You’re probably browsing the internet looking for at least a few ways to stop that monthly student loan payment from eating up your paycheck, we get it and you’re not alone. As of the writing of this article a typical loan payment for 20-something year olds hovers around $350 per month. On top of that, some of us can even find ourselves on income-driven plans which might actually cause those loan balances to grow over time. Imagine that for a moment. You’re making payments each month in an effort to repay the debt but your balance is actually getting BIGGER instead of smaller… that’s enough to drive anybody into a desperate mindset.
Here’s How Student Loan Interest Rates Work
You probably know the basics already. You sign a contract which states something to the effect of you agree to pay back your loan with interest over an agreed upon time. The rates may vary from lender to lender and particular stipulations will always apply based upon the agreed upon terms. Let’s say for example that you require a loan for $10k and the interest rate is 5% over a 10 year plan. The terms state your payment each month would be $106 throughout the lifetime of your loan but as a result of the interest only $83 of that would actually be going toward your principal balance (that’s the $10k you took on loan) and the rest would be to pay the interest. That means you’re paying $23 a month on just interest alone!
So How Do You GET A Lower Interest Rate?
In many cases you’ll find it’s possible to meet certain criteria in order to lower your interest rate over time. The fact that you’ve signed a contract to repay a set amount over a specific period of time isn’t necessarily carved in stone, you could have options and here are three ideas to help you along.
Setup An Auto-Payment Plan
Yeah, I know… what on earth could this possibly do to lower your rates? Let’s walk through a brief example of how this can often times help you. A lot of finance institutes will offer a slight discount (usually in the 0.25% range) on your interest rate if you let them withdraw the minimum payment amount from your bank account each month. If that small fraction sounds insignificant to you right now just do the math. Referring back to our example of a $10k loan at 5% interest your loan would then become 4.75% interest and you’d pay back about $12,500 in all. Savings are savings and those extra few percentage points can add up over the length of your loan period.
We obviously know that any reduction in rates isn’t out of the kindness of anyone’s heart, it’s more of an enticing perk to let the bank pull money out of your account automatically so they know you’re far less likely to fall behind on payments. They’ll take the small hit in order to better ensure they get what they require back from you. You’ll obviously want to be sure you have enough money in your bank account to cover your auto-payments otherwise you might face overdraft charges or a denial of payment from your bank to your lender in which case you’ll probably be receiving a nasty little reminder in the mail that you’re past due on your payment.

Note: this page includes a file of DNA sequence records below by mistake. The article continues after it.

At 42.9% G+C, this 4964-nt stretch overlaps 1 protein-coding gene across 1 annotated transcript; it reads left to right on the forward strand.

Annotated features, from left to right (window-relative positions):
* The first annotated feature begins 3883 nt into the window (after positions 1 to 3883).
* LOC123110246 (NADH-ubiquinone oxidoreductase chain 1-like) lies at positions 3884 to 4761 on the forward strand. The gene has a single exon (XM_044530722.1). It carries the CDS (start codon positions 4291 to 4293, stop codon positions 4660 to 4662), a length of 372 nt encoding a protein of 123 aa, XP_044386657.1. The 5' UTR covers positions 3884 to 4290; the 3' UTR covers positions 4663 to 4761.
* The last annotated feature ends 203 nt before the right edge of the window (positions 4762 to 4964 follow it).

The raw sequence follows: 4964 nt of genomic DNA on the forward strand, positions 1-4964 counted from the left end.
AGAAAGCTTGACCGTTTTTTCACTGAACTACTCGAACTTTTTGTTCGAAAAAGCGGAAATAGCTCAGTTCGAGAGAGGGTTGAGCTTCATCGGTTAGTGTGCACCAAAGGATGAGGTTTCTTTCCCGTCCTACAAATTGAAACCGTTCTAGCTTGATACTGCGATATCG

Never Miss A Single Payment
Think of this as an extension to the point previously made above. In many cases some lenders will offer you a reduced interest rate, not much, typically around the same figure as above at just 0.25% but if you make your payments without missing a beat for 3 to 4 years, on time then you could be due for a small rate reduction. In many cases this slight rate decrease will be applied automatically as part of your terms but in some situations it may be best to inquire about it just to be sure.
Just be sure you don’t miss a single payment (setting up an auto-payment plan will help with this) or you could instantly disqualify yourself from becoming eligible for this perk. It’s not much but every bit can certainly help in the long run as well as lending itself to the peace of mind which comes with finally paying off your debts to be free & clear of them.
Hunt For Private Lenders To Refinance Your Student Loan
Let’s assume for a moment you’ve locked yourself into a loan with a higher rate than you care for and you just know you could go out and find a better rate if you really try. Well, why don’t you give it a shot with a private lender who specializes in refinancing student loans? Doing this will give you an opportunity to rework your current student loan with a new lender in an effort to pay off the current loan and pay an even lower interest rate with the new lender.
Working out a new plan with a new lender will basically be just like starting from the beginning. You’ll have a new plan with new interest rates and a new payment structure. Many times doing this is going to require good credit along with a steady income and often times you’re going to need a cosigner. A simple example of a respectable refinanced rate would be 3.5% compared to the original 5%. At that figure you would expect to save somewhere around $1k over the lifetime of your entire loan. That money could be put to better things such as a savings plan for your retirement.